Kevin McClelland and Andrew Vrana of TEX-FAB, the Texas-based fabrication think tank, are also pioneering members of the Digital Fabrication Alliancean international network of  digital fabricators, academics, architect, designers, and developers of hardware and software with a goal of sharing information and knowledge. The TEX-FAB partners bring their expertise into the classroom at Texas A&M, and also host the annual REPEAT conference and competition. On July 27  McClellan and Vrana will delve into the making of such facades in “Parametric Facade Tectonics,” a special workshop that is part of AN‘s upcoming conference Collaboration: the Art and Science of Building Facades, taking place July 26-27 in San Francisco. "Projects develop along specific and delineated steps of implementation, from conceptualization, through to implementation," according McClellan. "These are standard within all projects, however, what is not standard are the procedures used within those steps." McClellan and Vrana will break it all down at an upcoming workshop "Parametric Facade Tectonics." By understanding those procedures, via reverse engineering the steps used to implement them, workshop attendees will learn a repeatable analytic technique applicable for understanding other projects. McClellan and Vrana's upcoming July 27 Parametric Facade Tectonics workshop,8 LU Credits, will will use a procedural method of constructing an integrated facade system in Rhino. It will begin with associative modeling advancing into Paneling Tools while progressively implementing Grasshopper throughout. As a reverse-engineered case-study developed through design vignettes applied to successive layers of a building enclosure, a holistic design strategy for using the tools will be covered that will include: quantitative approaches in design scope, adaptive feedback of building information, optimization and tolerance control in design and iterative strategies for managing data setsTo register for this workshop and the preceding July 26 symposium, click here. RELATED: On July 27 Bill Kreysler and his associate Joshua Zabel will lead a special workshop on how composites are used in facades today as part of the AN‘s upcoming conference Collaboration: the Art and Science of Building Facades. UPDATE: This workshop is 8 LU/HSW Credits.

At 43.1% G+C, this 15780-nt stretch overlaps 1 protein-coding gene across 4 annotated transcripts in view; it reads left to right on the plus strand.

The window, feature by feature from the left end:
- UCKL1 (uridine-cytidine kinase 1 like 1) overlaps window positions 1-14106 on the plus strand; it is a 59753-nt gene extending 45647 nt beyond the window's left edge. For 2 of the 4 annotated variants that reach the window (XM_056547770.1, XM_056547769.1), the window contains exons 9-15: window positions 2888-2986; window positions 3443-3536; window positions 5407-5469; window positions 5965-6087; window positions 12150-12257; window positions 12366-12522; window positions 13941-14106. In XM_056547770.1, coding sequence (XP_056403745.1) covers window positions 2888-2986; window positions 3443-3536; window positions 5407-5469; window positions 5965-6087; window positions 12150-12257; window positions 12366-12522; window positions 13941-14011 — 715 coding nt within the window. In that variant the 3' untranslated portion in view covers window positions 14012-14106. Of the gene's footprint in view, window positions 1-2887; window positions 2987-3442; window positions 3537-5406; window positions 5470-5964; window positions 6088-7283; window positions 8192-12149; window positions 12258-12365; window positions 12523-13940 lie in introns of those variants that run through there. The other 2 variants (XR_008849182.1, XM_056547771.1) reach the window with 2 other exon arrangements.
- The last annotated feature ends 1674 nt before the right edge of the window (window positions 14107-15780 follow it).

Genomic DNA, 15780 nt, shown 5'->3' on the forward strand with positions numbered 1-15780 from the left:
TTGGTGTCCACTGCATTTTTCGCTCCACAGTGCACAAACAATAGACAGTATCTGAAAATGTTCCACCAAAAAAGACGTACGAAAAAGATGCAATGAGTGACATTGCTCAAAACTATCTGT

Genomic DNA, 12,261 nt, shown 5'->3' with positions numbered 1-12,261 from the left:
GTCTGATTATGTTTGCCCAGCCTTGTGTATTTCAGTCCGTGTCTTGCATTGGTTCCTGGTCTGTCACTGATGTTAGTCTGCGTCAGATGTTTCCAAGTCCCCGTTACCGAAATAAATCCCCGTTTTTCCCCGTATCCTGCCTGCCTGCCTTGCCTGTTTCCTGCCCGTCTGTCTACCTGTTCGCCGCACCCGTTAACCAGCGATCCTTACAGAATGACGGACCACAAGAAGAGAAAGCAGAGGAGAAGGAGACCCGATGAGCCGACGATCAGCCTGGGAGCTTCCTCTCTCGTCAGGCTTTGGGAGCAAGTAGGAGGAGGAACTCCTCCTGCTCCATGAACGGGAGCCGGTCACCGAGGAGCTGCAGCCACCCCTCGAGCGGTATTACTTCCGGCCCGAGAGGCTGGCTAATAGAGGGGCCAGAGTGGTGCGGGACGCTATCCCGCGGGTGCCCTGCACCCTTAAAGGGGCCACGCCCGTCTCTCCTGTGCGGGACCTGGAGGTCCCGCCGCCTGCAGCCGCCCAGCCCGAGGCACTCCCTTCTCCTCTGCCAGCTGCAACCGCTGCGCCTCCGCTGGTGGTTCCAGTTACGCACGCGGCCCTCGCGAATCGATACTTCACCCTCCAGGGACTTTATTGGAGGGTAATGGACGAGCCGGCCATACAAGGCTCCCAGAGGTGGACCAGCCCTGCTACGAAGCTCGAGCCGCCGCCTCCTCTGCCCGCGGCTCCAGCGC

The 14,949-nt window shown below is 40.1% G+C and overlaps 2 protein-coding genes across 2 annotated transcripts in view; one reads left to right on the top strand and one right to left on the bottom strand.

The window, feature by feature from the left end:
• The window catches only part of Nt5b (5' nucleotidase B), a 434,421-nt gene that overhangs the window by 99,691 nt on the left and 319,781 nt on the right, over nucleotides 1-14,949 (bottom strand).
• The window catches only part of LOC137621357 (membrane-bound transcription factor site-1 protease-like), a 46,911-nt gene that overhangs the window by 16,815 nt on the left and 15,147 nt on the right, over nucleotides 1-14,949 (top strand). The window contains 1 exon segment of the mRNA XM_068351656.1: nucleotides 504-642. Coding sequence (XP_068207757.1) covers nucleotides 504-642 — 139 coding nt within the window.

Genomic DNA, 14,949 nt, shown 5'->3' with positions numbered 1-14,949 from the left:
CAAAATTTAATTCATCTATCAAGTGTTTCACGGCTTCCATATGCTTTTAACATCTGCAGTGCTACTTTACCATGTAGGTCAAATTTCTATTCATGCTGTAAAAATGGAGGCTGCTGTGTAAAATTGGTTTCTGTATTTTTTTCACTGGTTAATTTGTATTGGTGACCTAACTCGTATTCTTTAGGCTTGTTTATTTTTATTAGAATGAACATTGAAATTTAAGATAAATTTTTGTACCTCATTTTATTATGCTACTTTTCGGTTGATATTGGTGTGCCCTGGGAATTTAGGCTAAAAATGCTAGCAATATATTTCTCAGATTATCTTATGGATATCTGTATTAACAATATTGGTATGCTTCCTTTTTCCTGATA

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Tex-Fab Competition Proposals Harness “Research Through Fabrication”